Wait of centuries is over, Modi says, as Ayodhya temple construction begins

Hindu priests and supporters of the Vishva Hindu Parishad (VHP), a Hindu nationalist organisation, perform “havan” (traditional Hindu fire ritual) as part of a special prayer for a stone laying ceremony of the Ram Temple in Ayodhya, in New Delhi, August 5, 2020. REUTERS/Adnan Abidi

AYODHYA, India (Reuters) – Prime Minister Narendra Modi on Wednesday launched the construction of a Hindu temple on a site that has been contested by Muslims for decades in a dispute that has sparked some of India’s bloodiest communal violence.

The Supreme Court ruled last year that Hindus, who believe the site in Ayodhya is the birthplace of Lord Ram, a physical incarnation of the Hindu god Vishnu, be allowed to build a temple there, ending years of litigation..

Modi, whose Hindu nationalist Bharatiya Janata Party (BJP) campaigned for more than three decades for the temple, unveiled a plaque at the site in an elaborate ceremony to inaugurate construction.

“The whole country is thrilled, the wait of centuries is ending,” Modi said in a speech, after taking off a white mask that he wore as a novel coronavirus precaution.

“See the amazing power of Lord Ram. Buildings were destroyed, there was a lot of effort to eradicate his existence, but Ram remains in our mind even today.”

A municipal worker wearing protective gear sprays disinfectant at Hanuman Garhi temple before the arrival of India’s Prime Minister Narendra Modi ahead of the foundation laying ceremony for a Hindu temple in Ayodhya, India, August 5, 2020. REUTERS/Pawan Kumar

Hindus say the site was holy for them long before the Muslim Mughals, India’s most prominent Islamic rulers, built the Babri Mosque there in 1528.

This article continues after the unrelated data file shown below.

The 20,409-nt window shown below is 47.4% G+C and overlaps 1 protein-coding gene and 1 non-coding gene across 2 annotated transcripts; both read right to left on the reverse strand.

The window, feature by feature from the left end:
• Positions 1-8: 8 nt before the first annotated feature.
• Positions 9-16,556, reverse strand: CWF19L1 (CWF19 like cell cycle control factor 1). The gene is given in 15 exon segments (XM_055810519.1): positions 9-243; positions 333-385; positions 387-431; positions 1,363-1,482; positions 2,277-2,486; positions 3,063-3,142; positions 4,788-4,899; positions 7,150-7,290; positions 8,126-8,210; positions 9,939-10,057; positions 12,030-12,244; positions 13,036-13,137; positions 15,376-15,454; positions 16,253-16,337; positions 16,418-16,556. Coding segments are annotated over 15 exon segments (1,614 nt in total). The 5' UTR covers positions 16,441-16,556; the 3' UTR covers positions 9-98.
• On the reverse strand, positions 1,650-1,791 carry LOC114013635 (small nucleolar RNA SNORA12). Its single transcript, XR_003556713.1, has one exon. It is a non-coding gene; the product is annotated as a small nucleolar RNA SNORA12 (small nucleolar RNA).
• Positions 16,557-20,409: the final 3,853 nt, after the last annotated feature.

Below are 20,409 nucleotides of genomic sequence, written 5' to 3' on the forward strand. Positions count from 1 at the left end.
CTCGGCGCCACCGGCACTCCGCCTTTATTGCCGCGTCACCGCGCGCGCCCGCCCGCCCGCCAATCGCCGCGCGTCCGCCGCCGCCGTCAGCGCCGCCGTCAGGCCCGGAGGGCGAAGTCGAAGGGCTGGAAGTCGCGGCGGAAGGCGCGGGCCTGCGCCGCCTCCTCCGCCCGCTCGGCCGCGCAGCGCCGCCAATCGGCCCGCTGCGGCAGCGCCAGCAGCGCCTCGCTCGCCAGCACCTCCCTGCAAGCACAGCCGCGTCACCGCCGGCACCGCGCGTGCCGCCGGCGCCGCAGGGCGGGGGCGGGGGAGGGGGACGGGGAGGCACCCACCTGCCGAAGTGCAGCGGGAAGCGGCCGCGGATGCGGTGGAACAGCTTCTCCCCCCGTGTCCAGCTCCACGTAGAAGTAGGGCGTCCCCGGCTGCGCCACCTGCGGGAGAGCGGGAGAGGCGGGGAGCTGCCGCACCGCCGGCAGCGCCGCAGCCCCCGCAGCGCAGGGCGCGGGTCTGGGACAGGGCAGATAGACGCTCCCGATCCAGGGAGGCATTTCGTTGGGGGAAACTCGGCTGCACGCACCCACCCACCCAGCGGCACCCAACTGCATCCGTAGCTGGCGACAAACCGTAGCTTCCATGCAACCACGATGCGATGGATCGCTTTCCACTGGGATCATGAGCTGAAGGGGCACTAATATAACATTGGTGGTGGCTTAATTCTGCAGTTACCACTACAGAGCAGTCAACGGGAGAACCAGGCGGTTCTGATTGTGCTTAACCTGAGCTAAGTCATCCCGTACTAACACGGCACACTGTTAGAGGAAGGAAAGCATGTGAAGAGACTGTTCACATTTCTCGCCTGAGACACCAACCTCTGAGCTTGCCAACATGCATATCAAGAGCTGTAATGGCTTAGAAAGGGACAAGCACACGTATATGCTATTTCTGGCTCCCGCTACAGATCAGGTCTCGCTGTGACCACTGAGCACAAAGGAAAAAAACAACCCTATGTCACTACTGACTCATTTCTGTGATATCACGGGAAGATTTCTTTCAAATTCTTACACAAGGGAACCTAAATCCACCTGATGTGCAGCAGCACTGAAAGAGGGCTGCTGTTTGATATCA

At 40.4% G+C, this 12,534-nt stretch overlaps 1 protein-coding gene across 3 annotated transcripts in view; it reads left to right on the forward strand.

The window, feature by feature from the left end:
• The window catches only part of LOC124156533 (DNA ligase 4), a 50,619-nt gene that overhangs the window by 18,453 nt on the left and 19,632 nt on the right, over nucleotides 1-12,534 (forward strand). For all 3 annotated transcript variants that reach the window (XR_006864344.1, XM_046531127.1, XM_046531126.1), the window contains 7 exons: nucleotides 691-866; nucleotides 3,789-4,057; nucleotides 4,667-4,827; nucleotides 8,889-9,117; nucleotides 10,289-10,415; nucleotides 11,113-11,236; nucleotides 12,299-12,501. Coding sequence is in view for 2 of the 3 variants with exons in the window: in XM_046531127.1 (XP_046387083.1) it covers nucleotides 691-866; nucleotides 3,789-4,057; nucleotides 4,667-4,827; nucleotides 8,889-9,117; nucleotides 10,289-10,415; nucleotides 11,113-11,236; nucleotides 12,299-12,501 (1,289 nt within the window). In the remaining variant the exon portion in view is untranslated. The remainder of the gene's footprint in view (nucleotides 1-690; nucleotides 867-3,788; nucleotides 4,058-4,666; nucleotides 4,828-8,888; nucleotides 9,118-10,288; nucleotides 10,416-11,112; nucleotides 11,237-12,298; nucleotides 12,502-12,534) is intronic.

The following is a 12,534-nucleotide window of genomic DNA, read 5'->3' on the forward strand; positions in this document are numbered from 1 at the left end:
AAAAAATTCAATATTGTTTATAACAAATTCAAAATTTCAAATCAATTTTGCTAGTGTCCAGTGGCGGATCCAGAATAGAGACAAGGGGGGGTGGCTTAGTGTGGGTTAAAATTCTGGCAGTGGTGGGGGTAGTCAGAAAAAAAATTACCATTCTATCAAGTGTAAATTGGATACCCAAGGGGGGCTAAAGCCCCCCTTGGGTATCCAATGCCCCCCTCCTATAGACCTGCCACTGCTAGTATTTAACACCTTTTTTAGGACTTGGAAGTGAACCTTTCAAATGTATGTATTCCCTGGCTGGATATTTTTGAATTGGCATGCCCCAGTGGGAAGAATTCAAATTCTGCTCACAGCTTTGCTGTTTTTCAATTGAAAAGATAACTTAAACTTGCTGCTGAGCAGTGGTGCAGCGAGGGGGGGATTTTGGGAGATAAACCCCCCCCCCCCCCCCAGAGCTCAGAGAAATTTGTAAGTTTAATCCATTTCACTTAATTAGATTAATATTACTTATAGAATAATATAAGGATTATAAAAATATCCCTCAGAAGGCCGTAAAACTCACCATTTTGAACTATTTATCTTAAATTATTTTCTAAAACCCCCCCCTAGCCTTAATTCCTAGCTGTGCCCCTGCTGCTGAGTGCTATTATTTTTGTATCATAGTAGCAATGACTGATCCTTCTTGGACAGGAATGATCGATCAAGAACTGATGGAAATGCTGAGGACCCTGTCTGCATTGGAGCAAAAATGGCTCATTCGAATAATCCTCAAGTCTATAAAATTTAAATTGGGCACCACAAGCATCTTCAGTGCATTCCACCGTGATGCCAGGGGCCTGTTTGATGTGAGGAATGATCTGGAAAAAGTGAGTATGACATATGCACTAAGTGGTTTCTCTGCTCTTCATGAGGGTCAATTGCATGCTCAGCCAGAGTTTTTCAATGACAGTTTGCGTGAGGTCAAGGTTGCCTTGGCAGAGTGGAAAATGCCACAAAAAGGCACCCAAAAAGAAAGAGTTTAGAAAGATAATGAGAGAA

Hindu protesters demolished the mosque in 1992, triggering riots in which about 2,000 people, most of them Muslim, were killed.

Many Muslims in Ayodhya have welcomed construction of the temple in the hope that it would end years of acrimony with Hindus and help bring economic growth but an influential Muslim group spoke out against it.

“Usurpation of the land by an unjust, oppressive, shameful and majority-appeasing judgment can’t change its status,” the All-India Muslim Personal Law Board said on Twitter.

“No need to be heartbroken. Situations don’t last forever.”


Many members of India’s Muslim minority saw last year’s court ruling awarding the site to Hindus as part of a pattern by the Hindu-nationalist government aimed at sidelining Muslims.

The government denies that.

Wednesday’s launch of construction came on the first anniversary of the scrapping by Modi’s government of special privileges for India’s only Muslim-majority state of Jammu and Kashmir, another highly contentious issue for Muslims.

The BJP had long called for disputed Kashmir’s special autonomy to be revoked. The government said the change was necessary to develop the strife-torn region and integrate it with the rest of India.

Before the launch of construction of the temple, Modi took part in Hindu rituals that included the chanting of Vedic mantras by saffron-clad priests to bless the site.

Security was tight in Ayodhya, 687 km (427 miles) southeast of the capital, New Delhi, as the sound of prayers filled its streets as devotees and monks thronged its ancient temples in celebration.

Event organizers gathered soil from more than 2,000 holy places and water from more than 100 rivers for use in prayers at the launch of building work. A Ram devotee from Tamil Nadu state donated two bricks, one of gold the other of silver.

But while Hindus celebrate, legal battles over the site are still not over.

Three former prominent BJP government ministers are facing trial on criminal conspiracy charges linked to speeches suspected of inciting the crowd that destroyed the old mosque in 1992. They deny the charges.



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